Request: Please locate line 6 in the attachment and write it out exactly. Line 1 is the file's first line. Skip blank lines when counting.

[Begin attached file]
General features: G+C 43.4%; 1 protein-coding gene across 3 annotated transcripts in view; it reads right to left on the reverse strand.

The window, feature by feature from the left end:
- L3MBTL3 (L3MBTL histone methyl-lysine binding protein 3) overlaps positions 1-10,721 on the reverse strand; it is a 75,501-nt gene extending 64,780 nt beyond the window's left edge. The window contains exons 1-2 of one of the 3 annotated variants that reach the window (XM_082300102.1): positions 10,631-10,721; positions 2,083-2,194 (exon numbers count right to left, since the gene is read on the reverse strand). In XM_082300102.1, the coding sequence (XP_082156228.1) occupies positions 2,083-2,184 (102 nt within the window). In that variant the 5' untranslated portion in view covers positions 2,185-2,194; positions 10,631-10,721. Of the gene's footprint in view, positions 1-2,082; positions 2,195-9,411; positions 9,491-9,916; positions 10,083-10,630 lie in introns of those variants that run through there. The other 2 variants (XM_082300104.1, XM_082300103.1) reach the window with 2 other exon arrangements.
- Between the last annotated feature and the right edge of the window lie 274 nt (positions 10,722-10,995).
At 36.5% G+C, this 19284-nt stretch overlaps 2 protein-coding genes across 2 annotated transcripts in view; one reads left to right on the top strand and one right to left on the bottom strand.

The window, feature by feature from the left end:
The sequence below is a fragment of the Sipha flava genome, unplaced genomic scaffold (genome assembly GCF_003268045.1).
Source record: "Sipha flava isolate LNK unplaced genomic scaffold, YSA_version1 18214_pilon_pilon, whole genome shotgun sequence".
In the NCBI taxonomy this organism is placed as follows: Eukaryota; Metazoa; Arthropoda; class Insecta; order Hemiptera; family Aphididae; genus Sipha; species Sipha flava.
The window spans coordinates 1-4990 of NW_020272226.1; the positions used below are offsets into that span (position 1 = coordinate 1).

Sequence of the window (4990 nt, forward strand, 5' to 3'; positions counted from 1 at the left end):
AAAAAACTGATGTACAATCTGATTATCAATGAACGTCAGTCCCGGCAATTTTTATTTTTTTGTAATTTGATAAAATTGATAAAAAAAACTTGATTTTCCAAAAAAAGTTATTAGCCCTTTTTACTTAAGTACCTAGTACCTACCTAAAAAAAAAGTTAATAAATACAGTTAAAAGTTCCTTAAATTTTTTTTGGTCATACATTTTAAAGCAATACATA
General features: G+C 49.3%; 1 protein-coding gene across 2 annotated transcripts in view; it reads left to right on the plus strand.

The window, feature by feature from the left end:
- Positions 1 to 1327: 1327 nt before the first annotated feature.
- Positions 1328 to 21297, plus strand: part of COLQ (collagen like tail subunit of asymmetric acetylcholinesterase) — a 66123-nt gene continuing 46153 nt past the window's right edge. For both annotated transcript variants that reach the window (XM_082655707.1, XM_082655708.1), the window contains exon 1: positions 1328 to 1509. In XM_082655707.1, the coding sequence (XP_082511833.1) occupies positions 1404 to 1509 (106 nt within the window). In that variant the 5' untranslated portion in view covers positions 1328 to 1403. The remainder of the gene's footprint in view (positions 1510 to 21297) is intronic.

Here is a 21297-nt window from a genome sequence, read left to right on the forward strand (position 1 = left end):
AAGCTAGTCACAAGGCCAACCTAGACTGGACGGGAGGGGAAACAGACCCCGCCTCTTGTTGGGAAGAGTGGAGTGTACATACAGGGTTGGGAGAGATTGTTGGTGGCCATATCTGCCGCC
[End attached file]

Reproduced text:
The window, feature by feature from the left end: